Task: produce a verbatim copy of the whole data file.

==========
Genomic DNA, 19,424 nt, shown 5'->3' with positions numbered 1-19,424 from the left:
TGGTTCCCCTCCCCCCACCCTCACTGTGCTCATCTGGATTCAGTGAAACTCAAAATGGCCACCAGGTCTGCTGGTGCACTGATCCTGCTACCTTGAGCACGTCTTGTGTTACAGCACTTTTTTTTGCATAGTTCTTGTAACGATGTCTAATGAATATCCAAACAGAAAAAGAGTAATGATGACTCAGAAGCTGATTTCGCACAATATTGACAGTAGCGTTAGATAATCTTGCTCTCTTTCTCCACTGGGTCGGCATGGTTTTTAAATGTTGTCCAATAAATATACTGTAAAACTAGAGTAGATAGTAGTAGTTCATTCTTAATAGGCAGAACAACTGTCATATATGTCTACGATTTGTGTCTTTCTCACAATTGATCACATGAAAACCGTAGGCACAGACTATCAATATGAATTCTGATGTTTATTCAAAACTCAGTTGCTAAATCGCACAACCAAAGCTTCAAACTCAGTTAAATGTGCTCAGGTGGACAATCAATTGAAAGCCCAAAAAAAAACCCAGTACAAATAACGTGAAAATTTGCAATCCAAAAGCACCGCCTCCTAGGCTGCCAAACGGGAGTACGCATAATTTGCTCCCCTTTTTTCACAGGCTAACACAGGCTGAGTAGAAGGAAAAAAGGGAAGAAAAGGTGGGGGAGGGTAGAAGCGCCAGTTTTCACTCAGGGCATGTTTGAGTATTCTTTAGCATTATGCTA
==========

Genomic DNA, 19,424 nt, shown 5'->3' with positions numbered 1-19,424 from the left:
TGGTTCCCCTCCCCCCACCCTCACTGTGCTCATCTGGATTCAGTGAAACTCAAAATGGCCACCAGGTCTGCTGGTGCACTGATCCTGCTACCTTGAGCACGTCTTGTGTTACAGCACTTTTTTTTGCATAGTTCTTGTAACGATGTCTAATGAATATCCAAACAGAAAAAGAGTAATGATGACTCAGAAGCTGATTTCGCACAATATTGACAGTAGCGTTAGATAATCTTGCTCTCTTTCTCCACTGGGTCGGCATGGTTTTTAAATGTTGTCCAATAAATATACTGTAAAACTAGAGTAGATAGTAGTAGTTCATTCTTAATAGGCAGAACAACTGTCATATATGTCTACGATTTGTGTCTTTCTCACAATTGATCACATGAAAACCGTAGGCACAGACTATCAATATGAATTCTGATGTTTATTCAAAACTCAGTTGCTAAATCGCACAACCAAAGCTTCAAACTCAGTTAAATGTGCTCAGGTGGACAATCAATTGAAAGCCCAAAAAAAAACCCAGTACAAATAACGTGAAAATTTGCAATCCAAAAGCACCGCCTCCTAGGCTGCCAAACGGGAGTACGCATAATTTGCTCCCCTTTTTTCACAGGCTAACACAGGCTGAGTAGAAGGAAAAAAGGGAAGAAAAGGTGGGGGAGGGTAGAAGCGCCAGTTTTCACTCAGGGCATGTTTGAGTATTCTTTAGCATTATGCTA